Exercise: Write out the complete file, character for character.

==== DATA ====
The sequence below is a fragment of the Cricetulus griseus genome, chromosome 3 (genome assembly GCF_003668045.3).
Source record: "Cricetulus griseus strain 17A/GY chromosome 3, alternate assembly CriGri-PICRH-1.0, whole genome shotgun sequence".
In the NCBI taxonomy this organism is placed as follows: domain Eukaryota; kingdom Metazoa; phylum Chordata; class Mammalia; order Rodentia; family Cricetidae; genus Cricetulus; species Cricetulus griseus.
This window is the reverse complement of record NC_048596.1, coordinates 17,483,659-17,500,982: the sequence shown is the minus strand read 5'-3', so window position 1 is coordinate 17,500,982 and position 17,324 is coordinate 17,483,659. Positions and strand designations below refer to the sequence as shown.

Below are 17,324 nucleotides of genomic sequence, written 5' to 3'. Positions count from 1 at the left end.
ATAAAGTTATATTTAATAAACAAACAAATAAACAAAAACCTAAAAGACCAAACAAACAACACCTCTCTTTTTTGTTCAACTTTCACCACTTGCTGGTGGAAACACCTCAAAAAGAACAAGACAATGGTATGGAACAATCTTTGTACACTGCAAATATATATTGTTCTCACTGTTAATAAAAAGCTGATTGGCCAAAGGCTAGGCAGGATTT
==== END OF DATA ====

The sequence below is a fragment of the Cricetulus griseus genome, chromosome 3 (genome assembly GCF_003668045.3).
Source record: "Cricetulus griseus strain 17A/GY chromosome 3, alternate assembly CriGri-PICRH-1.0, whole genome shotgun sequence".
In the NCBI taxonomy this organism is placed as follows: domain Eukaryota; kingdom Metazoa; phylum Chordata; class Mammalia; order Rodentia; family Cricetidae; genus Cricetulus; species Cricetulus griseus.
This window is the reverse complement of record NC_048596.1, coordinates 17,483,659-17,500,982: the sequence shown is the minus strand read 5'-3', so window position 1 is coordinate 17,500,982 and position 17,324 is coordinate 17,483,659. Positions and strand designations below refer to the sequence as shown.

Below are 17,324 nucleotides of genomic sequence, written 5' to 3'. Positions count from 1 at the left end.
ATAAAGTTATATTTAATAAACAAACAAATAAACAAAAACCTAAAAGACCAAACAAACAACACCTCTCTTTTTTGTTCAACTTTCACCACTTGCTGGTGGAAACACCTCAAAAAGAACAAGACAATGGTATGGAACAATCTTTGTACACTGCAAATATATATTGTTCTCACTGTTAATAAAAAGCTGATTGGCCAAAGGCTAGGCAGGATTT